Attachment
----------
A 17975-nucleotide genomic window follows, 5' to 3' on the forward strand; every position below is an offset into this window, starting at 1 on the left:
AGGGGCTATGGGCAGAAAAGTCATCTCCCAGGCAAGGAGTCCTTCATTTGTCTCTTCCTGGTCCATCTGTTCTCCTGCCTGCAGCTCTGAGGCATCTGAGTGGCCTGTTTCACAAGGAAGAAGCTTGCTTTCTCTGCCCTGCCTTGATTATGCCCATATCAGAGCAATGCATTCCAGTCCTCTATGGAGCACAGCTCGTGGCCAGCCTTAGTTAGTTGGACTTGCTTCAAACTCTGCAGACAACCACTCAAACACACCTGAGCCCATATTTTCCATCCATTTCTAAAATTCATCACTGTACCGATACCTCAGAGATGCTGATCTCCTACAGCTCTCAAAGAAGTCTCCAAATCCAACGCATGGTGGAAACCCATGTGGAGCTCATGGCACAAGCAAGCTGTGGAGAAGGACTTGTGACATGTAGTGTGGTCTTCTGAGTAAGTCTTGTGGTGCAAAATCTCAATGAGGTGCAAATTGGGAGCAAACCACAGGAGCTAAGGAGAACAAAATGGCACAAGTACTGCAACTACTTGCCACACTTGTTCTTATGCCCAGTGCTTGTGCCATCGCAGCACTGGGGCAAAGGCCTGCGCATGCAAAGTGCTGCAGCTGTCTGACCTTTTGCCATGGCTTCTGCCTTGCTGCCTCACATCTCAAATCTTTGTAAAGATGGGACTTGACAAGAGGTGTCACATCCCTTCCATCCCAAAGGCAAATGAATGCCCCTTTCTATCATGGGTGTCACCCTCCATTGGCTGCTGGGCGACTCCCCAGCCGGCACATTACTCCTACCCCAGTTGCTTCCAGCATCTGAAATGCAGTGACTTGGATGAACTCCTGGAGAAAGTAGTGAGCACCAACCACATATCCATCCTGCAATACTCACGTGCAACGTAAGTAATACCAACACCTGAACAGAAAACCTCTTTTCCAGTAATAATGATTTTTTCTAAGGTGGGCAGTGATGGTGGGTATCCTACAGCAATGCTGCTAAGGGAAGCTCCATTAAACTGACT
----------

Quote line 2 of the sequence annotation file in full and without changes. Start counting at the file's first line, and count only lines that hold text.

AGGGGCTATGGGCAGAAAAGTCATCTCCCAGGCAAGGAGTCCTTCATTTGTCTCTTCCTGGTCCATCTGTTCTCCTGCCTGCAGCTCTGAGGCATCTGAGTGGCCTGTTTCACAAGGAAGAAGCTTGCTTTCTCTGCCCTGCCTTGATTATGCCCATATCAGAGCAATGCATTCCAGTCCTCTATGGAGCACAGCTCGTGGCCAGCCTTAGTTAGTTGGACTTGCTTCAAACTCTGCAGACAACCACTCAAACACACCTGAGCCCATATTTTCCATCCATTTCTAAAATTCATCACTGTACCGATACCTCAGAGATGCTGATCTCCTACAGCTCTCAAAGAAGTCTCCAAATCCAACGCATGGTGGAAACCCATGTGGAGCTCATGGCACAAGCAAGCTGTGGAGAAGGACTTGTGACATGTAGTGTGGTCTTCTGAGTAAGTCTTGTGGTGCAAAATCTCAATGAGGTGCAAATTGGGAGCAAACCACAGGAGCTAAGGAGAACAAAATGGCACAAGTACTGCAACTACTTGCCACACTTGTTCTTATGCCCAGTGCTTGTGCCATCGCAGCACTGGGGCAAAGGCCTGCGCATGCAAAGTGCTGCAGCTGTCTGACCTTTTGCCATGGCTTCTGCCTTGCTGCCTCACATCTCAAATCTTTGTAAAGATGGGACTTGACAAGAGGTGTCACATCCCTTCCATCCCAAAGGCAAATGAATGCCCCTTTCTATCATGGGTGTCACCCTCCATTGGCTGCTGGGCGACTCCCCAGCCGGCACATTACTCCTACCCCAGTTGCTTCCAGCATCTGAAATGCAGTGACTTGGATGAACTCCTGGAGAAAGTAGTGAGCACCAACCACATATCCATCCTGCAATACTCACGTGCAACGTAAGTAATACCAACACCTGAACAGAAAACCTCTTTTCCAGTAATAATGATTTTTTCTAAGGTGGGCAGTGATGGTGGGTATCCTACAGCAATGCTGCTAAGGGAAGCTCCATTAAACTGACT